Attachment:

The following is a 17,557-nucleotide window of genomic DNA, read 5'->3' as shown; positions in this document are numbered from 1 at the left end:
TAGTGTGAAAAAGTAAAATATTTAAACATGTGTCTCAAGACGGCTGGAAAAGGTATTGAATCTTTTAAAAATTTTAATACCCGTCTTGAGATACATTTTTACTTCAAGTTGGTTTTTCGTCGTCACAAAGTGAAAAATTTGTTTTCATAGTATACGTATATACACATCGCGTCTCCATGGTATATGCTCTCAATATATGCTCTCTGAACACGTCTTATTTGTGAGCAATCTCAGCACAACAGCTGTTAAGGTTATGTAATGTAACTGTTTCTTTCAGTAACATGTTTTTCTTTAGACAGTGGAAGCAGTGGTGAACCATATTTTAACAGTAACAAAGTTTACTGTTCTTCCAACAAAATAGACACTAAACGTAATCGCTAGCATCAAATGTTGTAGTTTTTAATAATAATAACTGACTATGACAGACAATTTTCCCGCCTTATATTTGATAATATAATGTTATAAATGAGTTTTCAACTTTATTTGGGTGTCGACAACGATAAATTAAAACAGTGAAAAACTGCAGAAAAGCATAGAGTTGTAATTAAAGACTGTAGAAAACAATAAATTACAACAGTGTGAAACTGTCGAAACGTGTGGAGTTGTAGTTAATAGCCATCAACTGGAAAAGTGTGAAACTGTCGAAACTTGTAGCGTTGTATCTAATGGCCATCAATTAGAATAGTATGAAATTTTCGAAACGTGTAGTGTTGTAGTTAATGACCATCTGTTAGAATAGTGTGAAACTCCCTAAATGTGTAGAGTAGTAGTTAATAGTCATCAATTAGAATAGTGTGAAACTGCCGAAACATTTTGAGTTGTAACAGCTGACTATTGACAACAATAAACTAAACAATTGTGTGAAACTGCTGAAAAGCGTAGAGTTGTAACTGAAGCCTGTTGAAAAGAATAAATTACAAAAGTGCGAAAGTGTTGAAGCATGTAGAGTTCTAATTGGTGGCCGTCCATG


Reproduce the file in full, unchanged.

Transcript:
The following is a 17,557-nucleotide window of genomic DNA, read 5'->3' as shown; positions in this document are numbered from 1 at the left end:
TAGTGTGAAAAAGTAAAATATTTAAACATGTGTCTCAAGACGGCTGGAAAAGGTATTGAATCTTTTAAAAATTTTAATACCCGTCTTGAGATACATTTTTACTTCAAGTTGGTTTTTCGTCGTCACAAAGTGAAAAATTTGTTTTCATAGTATACGTATATACACATCGCGTCTCCATGGTATATGCTCTCAATATATGCTCTCTGAACACGTCTTATTTGTGAGCAATCTCAGCACAACAGCTGTTAAGGTTATGTAATGTAACTGTTTCTTTCAGTAACATGTTTTTCTTTAGACAGTGGAAGCAGTGGTGAACCATATTTTAACAGTAACAAAGTTTACTGTTCTTCCAACAAAATAGACACTAAACGTAATCGCTAGCATCAAATGTTGTAGTTTTTAATAATAATAACTGACTATGACAGACAATTTTCCCGCCTTATATTTGATAATATAATGTTATAAATGAGTTTTCAACTTTATTTGGGTGTCGACAACGATAAATTAAAACAGTGAAAAACTGCAGAAAAGCATAGAGTTGTAATTAAAGACTGTAGAAAACAATAAATTACAACAGTGTGAAACTGTCGAAACGTGTGGAGTTGTAGTTAATAGCCATCAACTGGAAAAGTGTGAAACTGTCGAAACTTGTAGCGTTGTATCTAATGGCCATCAATTAGAATAGTATGAAATTTTCGAAACGTGTAGTGTTGTAGTTAATGACCATCTGTTAGAATAGTGTGAAACTCCCTAAATGTGTAGAGTAGTAGTTAATAGTCATCAATTAGAATAGTGTGAAACTGCCGAAACATTTTGAGTTGTAACAGCTGACTATTGACAACAATAAACTAAACAATTGTGTGAAACTGCTGAAAAGCGTAGAGTTGTAACTGAAGCCTGTTGAAAAGAATAAATTACAAAAGTGCGAAAGTGTTGAAGCATGTAGAGTTCTAATTGGTGGCCGTCCATG